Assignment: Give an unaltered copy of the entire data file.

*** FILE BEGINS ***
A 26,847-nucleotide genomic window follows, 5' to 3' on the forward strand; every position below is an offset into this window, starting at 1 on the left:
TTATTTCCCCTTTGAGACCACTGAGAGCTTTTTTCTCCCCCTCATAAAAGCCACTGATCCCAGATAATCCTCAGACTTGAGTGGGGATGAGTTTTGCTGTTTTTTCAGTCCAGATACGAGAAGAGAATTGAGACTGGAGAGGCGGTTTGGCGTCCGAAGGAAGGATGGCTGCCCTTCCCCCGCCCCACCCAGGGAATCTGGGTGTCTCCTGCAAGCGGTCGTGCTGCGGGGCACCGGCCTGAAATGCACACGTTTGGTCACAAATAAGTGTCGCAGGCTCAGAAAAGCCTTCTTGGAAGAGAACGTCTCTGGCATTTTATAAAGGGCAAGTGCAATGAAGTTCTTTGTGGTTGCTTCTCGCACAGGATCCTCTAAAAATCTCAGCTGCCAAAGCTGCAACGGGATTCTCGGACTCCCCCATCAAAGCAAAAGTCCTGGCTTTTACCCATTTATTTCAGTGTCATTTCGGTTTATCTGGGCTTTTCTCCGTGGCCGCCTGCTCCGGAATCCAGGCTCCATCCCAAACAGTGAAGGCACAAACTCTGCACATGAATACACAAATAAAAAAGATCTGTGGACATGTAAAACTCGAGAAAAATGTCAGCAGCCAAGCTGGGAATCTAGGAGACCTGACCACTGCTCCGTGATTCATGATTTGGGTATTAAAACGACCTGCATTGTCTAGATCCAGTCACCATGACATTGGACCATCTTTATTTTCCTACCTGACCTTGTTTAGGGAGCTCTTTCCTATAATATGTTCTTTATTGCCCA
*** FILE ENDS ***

A 26,847-nucleotide genomic window follows, 5' to 3' on the forward strand; every position below is an offset into this window, starting at 1 on the left:
TTATTTCCCCTTTGAGACCACTGAGAGCTTTTTTCTCCCCCTCATAAAAGCCACTGATCCCAGATAATCCTCAGACTTGAGTGGGGATGAGTTTTGCTGTTTTTTCAGTCCAGATACGAGAAGAGAATTGAGACTGGAGAGGCGGTTTGGCGTCCGAAGGAAGGATGGCTGCCCTTCCCCCGCCCCACCCAGGGAATCTGGGTGTCTCCTGCAAGCGGTCGTGCTGCGGGGCACCGGCCTGAAATGCACACGTTTGGTCACAAATAAGTGTCGCAGGCTCAGAAAAGCCTTCTTGGAAGAGAACGTCTCTGGCATTTTATAAAGGGCAAGTGCAATGAAGTTCTTTGTGGTTGCTTCTCGCACAGGATCCTCTAAAAATCTCAGCTGCCAAAGCTGCAACGGGATTCTCGGACTCCCCCATCAAAGCAAAAGTCCTGGCTTTTACCCATTTATTTCAGTGTCATTTCGGTTTATCTGGGCTTTTCTCCGTGGCCGCCTGCTCCGGAATCCAGGCTCCATCCCAAACAGTGAAGGCACAAACTCTGCACATGAATACACAAATAAAAAAGATCTGTGGACATGTAAAACTCGAGAAAAATGTCAGCAGCCAAGCTGGGAATCTAGGAGACCTGACCACTGCTCCGTGATTCATGATTTGGGTATTAAAACGACCTGCATTGTCTAGATCCAGTCACCATGACATTGGACCATCTTTATTTTCCTACCTGACCTTGTTTAGGGAGCTCTTTCCTATAATATGTTCTTTATTGCCCA